BERLIN (Reuters) – Germany said on Monday it was ready to help General Motors’ struggling German unit Opel, though it would make sure any aid did not seep over to the U.S. parent or trigger a flood of demands for support.
Chancellor Angela Merkel is due to meet Opel representatives at 1530 GMT on Monday. Opel has asked the federal government and German states to help it through a financial rough patch that has been aggravated by troubles at its parent GM.
“I think the government will do everything that is necessary to help the company but on the other hand, it will of course respect the consequences with regard to dealing with other companies,” government spokesman Ulrich Wilhelm said.
“This cannot be about taking action that we would then not be able to maintain with regard to similar cases,” he added at a regular government news conference.
GM said earlier this month it had burned through $6.9 billion in cash in the third quarter and warned that its cash holdings would fall short of the minimum needed to run its business without new funding or other drastic action.
The German government has said it wants to make sure any aid it provides to Opel is not transferred to its U.S. parent.
Merkel spoke briefly at the weekend with U.S. Treasury Secretary Henry Paulson about Opel’s problems, Wilhelm said.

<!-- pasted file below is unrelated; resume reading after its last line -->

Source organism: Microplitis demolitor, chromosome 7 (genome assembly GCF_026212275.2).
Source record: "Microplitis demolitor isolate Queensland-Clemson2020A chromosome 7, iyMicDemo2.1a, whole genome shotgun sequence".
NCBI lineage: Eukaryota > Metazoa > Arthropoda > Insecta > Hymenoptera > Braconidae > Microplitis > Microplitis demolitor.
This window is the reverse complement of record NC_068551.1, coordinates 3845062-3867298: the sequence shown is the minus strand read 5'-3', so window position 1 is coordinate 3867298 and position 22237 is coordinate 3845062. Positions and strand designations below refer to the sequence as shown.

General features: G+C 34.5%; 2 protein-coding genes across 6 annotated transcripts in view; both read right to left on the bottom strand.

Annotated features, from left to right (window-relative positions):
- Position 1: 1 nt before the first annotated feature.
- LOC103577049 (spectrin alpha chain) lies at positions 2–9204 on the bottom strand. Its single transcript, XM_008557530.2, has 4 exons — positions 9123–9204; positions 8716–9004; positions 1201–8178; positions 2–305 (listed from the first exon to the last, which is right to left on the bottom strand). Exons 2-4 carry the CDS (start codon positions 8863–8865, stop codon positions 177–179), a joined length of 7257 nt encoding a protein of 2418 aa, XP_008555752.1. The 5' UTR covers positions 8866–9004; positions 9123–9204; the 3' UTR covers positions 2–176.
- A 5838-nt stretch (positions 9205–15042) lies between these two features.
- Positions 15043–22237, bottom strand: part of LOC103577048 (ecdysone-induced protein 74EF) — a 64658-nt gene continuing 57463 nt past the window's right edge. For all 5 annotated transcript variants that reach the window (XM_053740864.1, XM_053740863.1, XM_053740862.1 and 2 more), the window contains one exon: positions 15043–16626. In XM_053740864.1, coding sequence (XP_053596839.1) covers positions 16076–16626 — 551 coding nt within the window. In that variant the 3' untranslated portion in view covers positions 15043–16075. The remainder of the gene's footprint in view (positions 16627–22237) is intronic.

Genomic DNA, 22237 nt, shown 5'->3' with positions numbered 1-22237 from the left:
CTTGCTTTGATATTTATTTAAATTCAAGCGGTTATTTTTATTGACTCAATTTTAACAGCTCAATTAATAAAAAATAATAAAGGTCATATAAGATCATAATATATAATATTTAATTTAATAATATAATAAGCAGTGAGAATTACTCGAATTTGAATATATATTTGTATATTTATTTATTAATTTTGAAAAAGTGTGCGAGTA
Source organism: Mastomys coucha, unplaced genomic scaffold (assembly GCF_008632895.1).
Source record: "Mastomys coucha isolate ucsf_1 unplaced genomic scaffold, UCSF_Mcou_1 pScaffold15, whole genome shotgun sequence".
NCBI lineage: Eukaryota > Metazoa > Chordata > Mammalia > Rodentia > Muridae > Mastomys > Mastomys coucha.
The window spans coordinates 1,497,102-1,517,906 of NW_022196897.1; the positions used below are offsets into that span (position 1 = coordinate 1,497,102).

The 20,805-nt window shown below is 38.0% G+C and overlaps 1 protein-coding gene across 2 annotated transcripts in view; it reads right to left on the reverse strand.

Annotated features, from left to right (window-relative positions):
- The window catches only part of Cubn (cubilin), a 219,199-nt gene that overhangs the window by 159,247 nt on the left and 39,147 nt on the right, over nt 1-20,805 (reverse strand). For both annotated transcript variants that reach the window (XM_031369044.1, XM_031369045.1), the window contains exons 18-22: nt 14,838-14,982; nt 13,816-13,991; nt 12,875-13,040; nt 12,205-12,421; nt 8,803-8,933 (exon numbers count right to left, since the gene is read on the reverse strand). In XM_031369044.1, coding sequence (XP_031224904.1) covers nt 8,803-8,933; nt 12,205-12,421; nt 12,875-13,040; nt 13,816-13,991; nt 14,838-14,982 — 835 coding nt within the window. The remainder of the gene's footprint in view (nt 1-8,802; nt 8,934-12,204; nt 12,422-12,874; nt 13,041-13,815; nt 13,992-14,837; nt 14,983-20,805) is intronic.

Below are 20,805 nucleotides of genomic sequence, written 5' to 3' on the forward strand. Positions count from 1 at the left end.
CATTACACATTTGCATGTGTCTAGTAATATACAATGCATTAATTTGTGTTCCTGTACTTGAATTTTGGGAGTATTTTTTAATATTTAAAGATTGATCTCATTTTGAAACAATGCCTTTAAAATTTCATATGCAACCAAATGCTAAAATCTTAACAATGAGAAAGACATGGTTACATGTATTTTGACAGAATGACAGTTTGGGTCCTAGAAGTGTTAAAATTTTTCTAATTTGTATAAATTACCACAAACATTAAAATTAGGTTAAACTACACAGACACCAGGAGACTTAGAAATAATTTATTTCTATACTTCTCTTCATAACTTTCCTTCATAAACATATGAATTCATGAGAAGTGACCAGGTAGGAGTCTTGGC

Earlier, Finance Minister Peer Steinbrueck said any government support would be judged on a case-by-case basis.
“The government will have to deal with possible problems at Opel if some 25,000 jobs are affected, as well as suppliers,” Steinbrueck told Deutschlandfunk radio, but added that the issue also raised competition and legal problems.
“I don’t want to invite all kinds of bandwagon-jumpers to come to the German government and say: ‘If you’re helping Opel, I will tell my story in such a way that you can’t refuse to help me too’,” he said. “It will depend on individual cases.”
Following Merkel’s talks with Opel officials on Monday, German Foreign Minister Frank-Walter Steinmeier, Merkel’s Social Democratic challenger in next year’s general election, will hold talks with car worker representatives in the evening.
On Tuesday, officials from the Finance Ministry, Economy Ministry and German states will hold talks to discuss the auto sector, where demand has been hit badly by the financial crisis.
Troubles in the car sector are a major worry in Germany, Europe’s largest economy, where close to one in five workers is employed, directly or indirectly, in the sector.
On Friday, Opel became the first European carmaker to turn to a government for help, asking for guarantees to finance its development and assembly facilities should GM stop supplying cash. The carmaker employs about 25,000 in its German plants in Ruesselsheim, Bochum, Kaiserslautern and Eisenach.
Other German carmakers are also suffering. Daimler said last month it would shut two big German plants for a month due to a sharp drop in demand.
Auto parts maker Robert Bosch GmbH said earlier this month it would shorten the working week for 3,500 workers at a plant in Germany for six months.
Shares in Volkswagen fell around 10 percent on Monday after the carmaker reported a 5.1 percent drop in group vehicle sales in October.
Separately, Renault’s chief operating officer Patrick Pelata told Le Parisien newspaper he expects the European automobile market to fall by around 20 percent in 2009.
(Reporting by Kerstin Gehmlich; Editing by Rupert Winchester)
By Paul Carrel and Kerstin Gehmlich